Legendary album covers on display in “For the Record” at the Photographers’ Gallery

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The Photographers’ Gallery will host a collection of the most legendary album covers photographed by photographers. The display, titled For the record: the photography and the art of the album cover will be exhibited at the Photographers’ Gallery in London from March 25 to June 12, 2022.

Celebrating the unique artistry that is album art, this exhibition reflects on the most iconic album covers of our time and their role in defining music and shaping creators, both in front of and behind the camera.

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We all recognize the legendary photo of the Beatles crossing Abbey Road captured by Iain Macmillan, or even Nirvana’s Nevermind album cover with the controversial swimming naked baby photographed by Kirk Weddle, or maybe you’re more of a rocks fan. loving pop-art?

The Rolling Stones, Love You Live, Rolling Stones Records COC 2-9001, USA, 1977. (Image credit: Andy Warhol / The Photographers’ Gallery)

The way we view the music of legendary artists is often influenced by his album cover, as well as the associated imagery that appeared on intricate vinyl record covers. More than 200 album covers were brought together in the creation of For registration, highlighting the important collaborations and connections between visual and recording artists, which have helped shape our better understanding of music and photographic history.

My favorite album cover would be The Clash’s London Calling, taken by NME photographer Pennie Smith, featuring Paul Simonon smashing his bass guitar live on stage at the New York Palladium on September 21, 1979. The photo was unplanned, unexpected and a Bit of a blur as Smith took a few steps back to avoid a collision with guitar fragments. Live music shots are much less often chosen for use as album covers, although this shot from Smith is everything a punk rock album cover should be in my opinion.

Led Zeppelin, Physical Graffitti, Swang Song – SSK 89400. England, 1975. (Image credit: Elliott Erwitt/AGI/Mike Doud/Peter Corriston/The Photographers’ Gallery)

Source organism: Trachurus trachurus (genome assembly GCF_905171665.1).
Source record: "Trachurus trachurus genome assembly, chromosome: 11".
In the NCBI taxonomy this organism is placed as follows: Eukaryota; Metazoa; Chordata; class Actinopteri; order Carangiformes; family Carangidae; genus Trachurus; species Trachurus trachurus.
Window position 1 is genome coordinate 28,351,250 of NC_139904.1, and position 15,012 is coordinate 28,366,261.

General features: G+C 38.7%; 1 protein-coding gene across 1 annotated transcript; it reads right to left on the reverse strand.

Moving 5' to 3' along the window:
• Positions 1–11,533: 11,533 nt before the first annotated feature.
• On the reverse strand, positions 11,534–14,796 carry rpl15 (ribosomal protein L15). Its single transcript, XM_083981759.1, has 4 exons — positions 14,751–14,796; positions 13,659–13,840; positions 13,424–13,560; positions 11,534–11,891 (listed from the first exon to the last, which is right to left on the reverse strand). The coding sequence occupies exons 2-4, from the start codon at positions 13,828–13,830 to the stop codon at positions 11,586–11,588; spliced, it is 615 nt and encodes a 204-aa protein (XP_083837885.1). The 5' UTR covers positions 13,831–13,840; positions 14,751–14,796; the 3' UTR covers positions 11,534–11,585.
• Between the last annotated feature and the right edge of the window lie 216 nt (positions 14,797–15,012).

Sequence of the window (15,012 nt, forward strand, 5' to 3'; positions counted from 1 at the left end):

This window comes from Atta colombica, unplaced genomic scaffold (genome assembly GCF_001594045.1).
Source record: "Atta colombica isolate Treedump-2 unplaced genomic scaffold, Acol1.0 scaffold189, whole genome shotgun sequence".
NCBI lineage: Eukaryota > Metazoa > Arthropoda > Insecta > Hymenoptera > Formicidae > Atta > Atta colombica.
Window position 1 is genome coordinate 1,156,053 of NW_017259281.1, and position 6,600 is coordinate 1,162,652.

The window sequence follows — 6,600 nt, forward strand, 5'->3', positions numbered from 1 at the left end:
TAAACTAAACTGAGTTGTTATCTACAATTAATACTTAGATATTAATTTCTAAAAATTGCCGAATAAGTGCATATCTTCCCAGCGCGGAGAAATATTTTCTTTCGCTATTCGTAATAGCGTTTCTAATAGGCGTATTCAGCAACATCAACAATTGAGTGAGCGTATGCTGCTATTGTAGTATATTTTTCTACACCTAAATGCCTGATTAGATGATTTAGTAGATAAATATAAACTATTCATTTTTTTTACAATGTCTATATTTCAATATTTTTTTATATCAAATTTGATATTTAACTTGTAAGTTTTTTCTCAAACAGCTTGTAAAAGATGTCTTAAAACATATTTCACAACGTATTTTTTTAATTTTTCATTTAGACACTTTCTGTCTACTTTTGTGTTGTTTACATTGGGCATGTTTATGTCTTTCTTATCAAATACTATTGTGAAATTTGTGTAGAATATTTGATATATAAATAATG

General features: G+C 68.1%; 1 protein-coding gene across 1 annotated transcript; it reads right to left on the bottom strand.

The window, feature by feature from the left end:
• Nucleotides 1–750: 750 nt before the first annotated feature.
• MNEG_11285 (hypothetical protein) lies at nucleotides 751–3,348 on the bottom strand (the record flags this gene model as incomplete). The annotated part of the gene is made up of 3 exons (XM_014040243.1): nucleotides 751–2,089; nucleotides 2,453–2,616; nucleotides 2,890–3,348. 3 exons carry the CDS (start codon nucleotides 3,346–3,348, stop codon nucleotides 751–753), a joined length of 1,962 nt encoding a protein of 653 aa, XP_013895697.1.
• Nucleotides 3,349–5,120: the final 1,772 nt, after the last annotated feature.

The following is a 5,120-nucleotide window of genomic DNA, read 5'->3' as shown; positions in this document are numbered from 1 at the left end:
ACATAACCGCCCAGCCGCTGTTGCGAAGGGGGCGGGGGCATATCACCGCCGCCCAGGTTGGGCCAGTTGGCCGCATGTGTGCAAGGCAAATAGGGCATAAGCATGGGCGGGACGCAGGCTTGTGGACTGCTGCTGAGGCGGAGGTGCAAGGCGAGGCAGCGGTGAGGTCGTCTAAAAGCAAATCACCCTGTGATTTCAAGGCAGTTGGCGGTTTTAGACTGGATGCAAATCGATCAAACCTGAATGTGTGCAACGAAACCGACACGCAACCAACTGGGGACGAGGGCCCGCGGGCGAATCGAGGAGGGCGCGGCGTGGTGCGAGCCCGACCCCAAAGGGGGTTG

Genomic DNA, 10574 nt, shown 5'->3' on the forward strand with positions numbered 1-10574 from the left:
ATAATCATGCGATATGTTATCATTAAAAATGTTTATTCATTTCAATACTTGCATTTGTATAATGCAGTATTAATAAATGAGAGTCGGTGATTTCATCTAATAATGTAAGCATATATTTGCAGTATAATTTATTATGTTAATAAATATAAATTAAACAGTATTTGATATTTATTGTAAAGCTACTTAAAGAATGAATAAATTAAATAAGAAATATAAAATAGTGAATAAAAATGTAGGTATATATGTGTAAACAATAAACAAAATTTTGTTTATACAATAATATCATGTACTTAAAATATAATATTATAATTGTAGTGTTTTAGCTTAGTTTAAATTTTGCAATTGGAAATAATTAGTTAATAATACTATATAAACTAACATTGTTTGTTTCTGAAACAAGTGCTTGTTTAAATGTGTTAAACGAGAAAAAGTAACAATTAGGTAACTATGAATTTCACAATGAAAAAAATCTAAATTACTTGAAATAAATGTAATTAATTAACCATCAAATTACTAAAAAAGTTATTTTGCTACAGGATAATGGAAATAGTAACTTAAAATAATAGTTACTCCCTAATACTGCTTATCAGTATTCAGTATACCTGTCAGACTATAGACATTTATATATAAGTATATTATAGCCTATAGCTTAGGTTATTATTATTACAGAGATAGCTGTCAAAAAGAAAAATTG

The exhibition will supposedly be organized around a series of thematic “chapters”, displaying the physical covers themselves and illustrating the singular and longer-term creative collaborations that have continued with artists and labels. For example, Lee Friedlander’s symbiotic relationship with Atlantic Records alongside his covers of the great Ray Charles.

The central role that photography has played in formulating instantly recognizable works of art is defined by this exhibition, with an additional aim of illuminating the often overlooked and multifaceted contributions of photographers and visual artists to the identity of ” stars”, famous celebrities and labels. themselves. For registration also recognizes the contributions of equally visionary but lesser-known artists, photographers, graphic designers and creatives.

Diana Ross, Silk Electric, RCA – AFL1-4384, New York, USA, 1982. (Image credit: Andy Warhol / The Photographers’ Gallery)

Collector and initiator of the exhibition, Antoine de Beaupré, organized For the Record with the basis of the exhibition formed from his personal collection of more than 15,000 albums. We can expect to see works by such artistic luminaries as Andy Warhol, Cindy Sherman, David Bailey, David LaChapelle, Ed Ruscha, Elliott Erwitt, Guy Bourdin, Helen Levitt, Irving Penn, Jeff Wall, Joseph Beuys, Juergen Teller, Lee Friedlander, Nan Goldin, Richard Avedon, William Eggleston and many others whose careers were launched through the creation of their album cover images.

For registration also considers the importance of visual iconography which has been adopted by a range of other musical genres, such as the stylized Technicolor graphics and utopian imagery created for Pink Floyd having been repurposed from numerous anonymous press images and social documentaries of the century that have acquired a symbolic status beyond their original meaning.

Prince, Lovesexy, Paisley Park – 9 25720-1, USA, 1988. (Image credit: Jean-Baptiste Mondino / The Photographers Gallery)

For the record: the photograph and album cover art promises to be a comprehensive presentation that offers a love letter in the popular 30cm x 30cm square format that is the album cover, while detailing a fascinating journey through important moments in musical, artistic and cultural history . Be sure to visit this exhibition at the Photographers’ Gallery in London when it opens next month, more information can be found on the gallery website.

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